I finally see the trig emerge in the mist, and the trail gradually turns left to head down to the hut. Just as I reach a saddle above trees, the view opens up below, first of farm fields and then of a huge, sandy beach curving around and pointing towards Bluff! I take in a sharp breath, laugh and cry at the same time. It’s still days away, but the end of New Zealand is in front of my eyes.
It’s misty, so not the best picture, but I wave goodbye until tomorrow and head into the trees – and more mud. It’s the worst of the day, mucky and deep, but either I’m used to it or it truly is shorter than other trails. Annoying and miserable, for sure, but easy enough to manage as I work down to the final hut of the hike.
Martin’s Hut was built for hunters in 1905. It has newish bunks and brand new pads, even though the tiny hut is full of holes and seen better days. Three people are already inside, an absolutely delightful Kiwi couple (hooray!) and a Belgian with little English, whom I sleep head to head with on top. Julia and Lucas arrive but decide to camp down the track. A German arrives later and curls up on the floor. Clothes hang everywhere like a Chinese laundry, our gear is stowed hanging up high on hooks to discourage mice. A spectacular trail angel left a cooler of goodies in a cooler in the back. We’re all tucked in by 7:30 as it’s cold and there’s nowhere to sit anyway. The energy and consideration from this group in this final hut of my walk has me feeling so happy. This is exactly how it should be.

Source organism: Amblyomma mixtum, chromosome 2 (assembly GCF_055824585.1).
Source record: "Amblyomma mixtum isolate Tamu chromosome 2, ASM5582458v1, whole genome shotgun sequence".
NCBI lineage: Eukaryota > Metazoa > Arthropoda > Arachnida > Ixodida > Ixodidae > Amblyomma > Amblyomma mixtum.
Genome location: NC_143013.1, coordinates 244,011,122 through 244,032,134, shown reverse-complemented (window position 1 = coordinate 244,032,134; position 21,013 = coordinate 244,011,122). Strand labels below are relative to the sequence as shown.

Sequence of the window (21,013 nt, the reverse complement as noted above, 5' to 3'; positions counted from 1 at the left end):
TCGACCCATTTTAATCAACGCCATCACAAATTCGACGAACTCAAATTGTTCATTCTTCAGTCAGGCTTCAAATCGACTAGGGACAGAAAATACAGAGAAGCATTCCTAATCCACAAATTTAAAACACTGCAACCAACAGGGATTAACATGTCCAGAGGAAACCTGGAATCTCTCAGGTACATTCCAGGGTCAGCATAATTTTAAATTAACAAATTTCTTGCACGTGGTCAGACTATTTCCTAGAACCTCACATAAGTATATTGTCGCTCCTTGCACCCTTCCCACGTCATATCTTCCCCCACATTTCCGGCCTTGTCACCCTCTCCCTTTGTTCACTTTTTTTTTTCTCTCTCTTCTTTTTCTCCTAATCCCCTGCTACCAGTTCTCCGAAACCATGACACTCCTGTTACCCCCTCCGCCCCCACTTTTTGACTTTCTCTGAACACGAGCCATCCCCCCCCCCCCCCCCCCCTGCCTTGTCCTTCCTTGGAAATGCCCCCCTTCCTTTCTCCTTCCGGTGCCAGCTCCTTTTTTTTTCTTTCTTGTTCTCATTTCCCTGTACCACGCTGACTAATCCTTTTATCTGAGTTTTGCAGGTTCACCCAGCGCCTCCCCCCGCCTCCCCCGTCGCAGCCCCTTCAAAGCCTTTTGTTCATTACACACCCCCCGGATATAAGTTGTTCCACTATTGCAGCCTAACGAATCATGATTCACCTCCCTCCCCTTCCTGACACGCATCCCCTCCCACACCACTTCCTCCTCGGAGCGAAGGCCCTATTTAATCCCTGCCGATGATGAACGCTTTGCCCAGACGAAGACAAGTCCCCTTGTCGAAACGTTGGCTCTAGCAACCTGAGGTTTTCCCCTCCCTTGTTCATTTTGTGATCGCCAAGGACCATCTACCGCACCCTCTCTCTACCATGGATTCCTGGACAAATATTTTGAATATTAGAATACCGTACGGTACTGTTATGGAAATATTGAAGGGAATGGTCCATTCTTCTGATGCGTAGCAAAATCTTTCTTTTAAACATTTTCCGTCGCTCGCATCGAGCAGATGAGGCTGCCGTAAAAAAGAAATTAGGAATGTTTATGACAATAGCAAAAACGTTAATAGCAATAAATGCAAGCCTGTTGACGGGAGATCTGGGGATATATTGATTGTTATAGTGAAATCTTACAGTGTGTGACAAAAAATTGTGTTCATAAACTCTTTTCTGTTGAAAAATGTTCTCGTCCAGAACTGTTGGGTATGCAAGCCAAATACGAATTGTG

I pushed my limits today, and loved feeling strong and capable. The easy banter, curiosity and camaraderie feels normal and natural. That desperate queasiness of unfulfilled needs my dad fostered in me – triggered by the recent unkindness that seemed designed to undermine – disappear in this hut because I’m respected as an equal and treated with the same consideration I show others. If I take anything away with me on this hike, it might be to choose wisely who you let inside.
And now I’ll close my eyes in this very tight communal space, an experience so unique to New Zealand. We’re safe from the elements in a democratic space where money, education, age just don’t matter anymore, just a group of trampers who walked hard in rain and mud looking for a safe place – physically and spiritually – to rest our tired bodies for tomorrow’s adventure.